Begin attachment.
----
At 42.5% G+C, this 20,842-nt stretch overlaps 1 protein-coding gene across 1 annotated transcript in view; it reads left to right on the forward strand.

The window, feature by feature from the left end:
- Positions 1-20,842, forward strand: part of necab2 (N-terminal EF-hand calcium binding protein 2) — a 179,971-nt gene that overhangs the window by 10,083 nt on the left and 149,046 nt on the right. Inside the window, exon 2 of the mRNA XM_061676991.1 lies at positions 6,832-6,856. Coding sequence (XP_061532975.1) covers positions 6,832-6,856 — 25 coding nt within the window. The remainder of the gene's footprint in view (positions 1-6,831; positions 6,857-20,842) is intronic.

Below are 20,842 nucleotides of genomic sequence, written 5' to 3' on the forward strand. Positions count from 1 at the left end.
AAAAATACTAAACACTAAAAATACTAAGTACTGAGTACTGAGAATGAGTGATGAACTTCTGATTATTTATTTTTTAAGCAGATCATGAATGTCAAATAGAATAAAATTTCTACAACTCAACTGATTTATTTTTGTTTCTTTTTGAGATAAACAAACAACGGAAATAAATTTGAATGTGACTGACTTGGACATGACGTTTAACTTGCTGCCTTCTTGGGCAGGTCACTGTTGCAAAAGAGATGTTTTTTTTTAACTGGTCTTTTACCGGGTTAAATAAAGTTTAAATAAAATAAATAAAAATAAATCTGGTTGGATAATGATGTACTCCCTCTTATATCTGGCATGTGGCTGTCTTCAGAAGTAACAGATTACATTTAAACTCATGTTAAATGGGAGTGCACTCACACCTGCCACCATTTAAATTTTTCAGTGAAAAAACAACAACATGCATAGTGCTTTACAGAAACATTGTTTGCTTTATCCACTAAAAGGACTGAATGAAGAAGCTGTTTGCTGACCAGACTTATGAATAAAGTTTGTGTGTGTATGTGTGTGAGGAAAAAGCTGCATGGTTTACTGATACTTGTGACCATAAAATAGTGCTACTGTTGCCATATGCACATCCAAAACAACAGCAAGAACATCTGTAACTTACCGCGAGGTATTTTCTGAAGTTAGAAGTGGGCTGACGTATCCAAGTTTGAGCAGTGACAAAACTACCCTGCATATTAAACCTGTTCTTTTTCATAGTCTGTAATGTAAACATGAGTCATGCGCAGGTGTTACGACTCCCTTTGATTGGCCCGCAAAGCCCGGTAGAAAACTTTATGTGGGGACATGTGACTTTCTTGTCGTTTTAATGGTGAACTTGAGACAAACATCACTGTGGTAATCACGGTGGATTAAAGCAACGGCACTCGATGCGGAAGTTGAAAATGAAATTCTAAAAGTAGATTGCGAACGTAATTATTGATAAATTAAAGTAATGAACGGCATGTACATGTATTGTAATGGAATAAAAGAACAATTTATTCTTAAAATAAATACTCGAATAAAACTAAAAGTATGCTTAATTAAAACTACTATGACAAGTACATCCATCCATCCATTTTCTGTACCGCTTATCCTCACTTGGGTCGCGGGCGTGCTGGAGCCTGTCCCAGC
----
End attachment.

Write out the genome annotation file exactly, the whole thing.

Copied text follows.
At 42.5% G+C, this 20,842-nt stretch overlaps 1 protein-coding gene across 1 annotated transcript in view; it reads left to right on the forward strand.

The window, feature by feature from the left end:
- Positions 1-20,842, forward strand: part of necab2 (N-terminal EF-hand calcium binding protein 2) — a 179,971-nt gene that overhangs the window by 10,083 nt on the left and 149,046 nt on the right. Inside the window, exon 2 of the mRNA XM_061676991.1 lies at positions 6,832-6,856. Coding sequence (XP_061532975.1) covers positions 6,832-6,856 — 25 coding nt within the window. The remainder of the gene's footprint in view (positions 1-6,831; positions 6,857-20,842) is intronic.

Below are 20,842 nucleotides of genomic sequence, written 5' to 3' on the forward strand. Positions count from 1 at the left end.
AAAAATACTAAACACTAAAAATACTAAGTACTGAGTACTGAGAATGAGTGATGAACTTCTGATTATTTATTTTTTAAGCAGATCATGAATGTCAAATAGAATAAAATTTCTACAACTCAACTGATTTATTTTTGTTTCTTTTTGAGATAAACAAACAACGGAAATAAATTTGAATGTGACTGACTTGGACATGACGTTTAACTTGCTGCCTTCTTGGGCAGGTCACTGTTGCAAAAGAGATGTTTTTTTTTAACTGGTCTTTTACCGGGTTAAATAAAGTTTAAATAAAATAAATAAAAATAAATCTGGTTGGATAATGATGTACTCCCTCTTATATCTGGCATGTGGCTGTCTTCAGAAGTAACAGATTACATTTAAACTCATGTTAAATGGGAGTGCACTCACACCTGCCACCATTTAAATTTTTCAGTGAAAAAACAACAACATGCATAGTGCTTTACAGAAACATTGTTTGCTTTATCCACTAAAAGGACTGAATGAAGAAGCTGTTTGCTGACCAGACTTATGAATAAAGTTTGTGTGTGTATGTGTGTGAGGAAAAAGCTGCATGGTTTACTGATACTTGTGACCATAAAATAGTGCTACTGTTGCCATATGCACATCCAAAACAACAGCAAGAACATCTGTAACTTACCGCGAGGTATTTTCTGAAGTTAGAAGTGGGCTGACGTATCCAAGTTTGAGCAGTGACAAAACTACCCTGCATATTAAACCTGTTCTTTTTCATAGTCTGTAATGTAAACATGAGTCATGCGCAGGTGTTACGACTCCCTTTGATTGGCCCGCAAAGCCCGGTAGAAAACTTTATGTGGGGACATGTGACTTTCTTGTCGTTTTAATGGTGAACTTGAGACAAACATCACTGTGGTAATCACGGTGGATTAAAGCAACGGCACTCGATGCGGAAGTTGAAAATGAAATTCTAAAAGTAGATTGCGAACGTAATTATTGATAAATTAAAGTAATGAACGGCATGTACATGTATTGTAATGGAATAAAAGAACAATTTATTCTTAAAATAAATACTCGAATAAAACTAAAAGTATGCTTAATTAAAACTACTATGACAAGTACATCCATCCATCCATTTTCTGTACCGCTTATCCTCACTTGGGTCGCGGGCGTGCTGGAGCCTGTCCCAGC